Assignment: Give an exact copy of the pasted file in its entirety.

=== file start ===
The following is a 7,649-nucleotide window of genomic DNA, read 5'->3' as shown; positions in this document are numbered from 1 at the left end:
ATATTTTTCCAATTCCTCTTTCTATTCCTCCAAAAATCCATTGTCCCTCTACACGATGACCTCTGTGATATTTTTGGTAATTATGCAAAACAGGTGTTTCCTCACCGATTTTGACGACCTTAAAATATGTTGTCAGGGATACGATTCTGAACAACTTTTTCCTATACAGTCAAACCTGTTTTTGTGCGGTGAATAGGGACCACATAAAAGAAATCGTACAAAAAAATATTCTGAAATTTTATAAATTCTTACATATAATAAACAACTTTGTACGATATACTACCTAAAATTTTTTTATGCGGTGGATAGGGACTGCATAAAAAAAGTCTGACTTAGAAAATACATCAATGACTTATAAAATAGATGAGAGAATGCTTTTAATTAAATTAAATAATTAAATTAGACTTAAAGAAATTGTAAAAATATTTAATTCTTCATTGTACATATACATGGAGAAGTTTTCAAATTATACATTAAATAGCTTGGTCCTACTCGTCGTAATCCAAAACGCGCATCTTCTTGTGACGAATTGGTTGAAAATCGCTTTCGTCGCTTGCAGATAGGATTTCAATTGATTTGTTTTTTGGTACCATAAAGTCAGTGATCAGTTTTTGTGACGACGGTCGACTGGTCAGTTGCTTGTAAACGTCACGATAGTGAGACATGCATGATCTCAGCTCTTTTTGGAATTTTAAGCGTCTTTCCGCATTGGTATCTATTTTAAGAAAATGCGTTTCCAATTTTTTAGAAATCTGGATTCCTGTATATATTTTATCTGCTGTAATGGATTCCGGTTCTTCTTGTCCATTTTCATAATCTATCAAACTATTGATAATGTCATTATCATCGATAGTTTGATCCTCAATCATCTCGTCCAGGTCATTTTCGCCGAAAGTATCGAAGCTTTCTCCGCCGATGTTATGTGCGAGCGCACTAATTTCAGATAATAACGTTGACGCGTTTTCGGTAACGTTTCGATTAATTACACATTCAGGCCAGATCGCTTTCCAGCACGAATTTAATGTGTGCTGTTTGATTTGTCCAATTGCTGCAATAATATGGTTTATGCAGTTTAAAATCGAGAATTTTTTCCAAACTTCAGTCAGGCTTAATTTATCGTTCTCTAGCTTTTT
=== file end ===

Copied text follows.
The following is a 7,649-nucleotide window of genomic DNA, read 5'->3' as shown; positions in this document are numbered from 1 at the left end:
ATATTTTTCCAATTCCTCTTTCTATTCCTCCAAAAATCCATTGTCCCTCTACACGATGACCTCTGTGATATTTTTGGTAATTATGCAAAACAGGTGTTTCCTCACCGATTTTGACGACCTTAAAATATGTTGTCAGGGATACGATTCTGAACAACTTTTTCCTATACAGTCAAACCTGTTTTTGTGCGGTGAATAGGGACCACATAAAAGAAATCGTACAAAAAAATATTCTGAAATTTTATAAATTCTTACATATAATAAACAACTTTGTACGATATACTACCTAAAATTTTTTTATGCGGTGGATAGGGACTGCATAAAAAAAGTCTGACTTAGAAAATACATCAATGACTTATAAAATAGATGAGAGAATGCTTTTAATTAAATTAAATAATTAAATTAGACTTAAAGAAATTGTAAAAATATTTAATTCTTCATTGTACATATACATGGAGAAGTTTTCAAATTATACATTAAATAGCTTGGTCCTACTCGTCGTAATCCAAAACGCGCATCTTCTTGTGACGAATTGGTTGAAAATCGCTTTCGTCGCTTGCAGATAGGATTTCAATTGATTTGTTTTTTGGTACCATAAAGTCAGTGATCAGTTTTTGTGACGACGGTCGACTGGTCAGTTGCTTGTAAACGTCACGATAGTGAGACATGCATGATCTCAGCTCTTTTTGGAATTTTAAGCGTCTTTCCGCATTGGTATCTATTTTAAGAAAATGCGTTTCCAATTTTTTAGAAATCTGGATTCCTGTATATATTTTATCTGCTGTAATGGATTCCGGTTCTTCTTGTCCATTTTCATAATCTATCAAACTATTGATAATGTCATTATCATCGATAGTTTGATCCTCAATCATCTCGTCCAGGTCATTTTCGCCGAAAGTATCGAAGCTTTCTCCGCCGATGTTATGTGCGAGCGCACTAATTTCAGATAATAACGTTGACGCGTTTTCGGTAACGTTTCGATTAATTACACATTCAGGCCAGATCGCTTTCCAGCACGAATTTAATGTGTGCTGTTTGATTTGTCCAATTGCTGCAATAATATGGTTTATGCAGTTTAAAATCGAGAATTTTTTCCAAACTTCAGTCAGGCTTAATTTATCGTTCTCTAGCTTTTT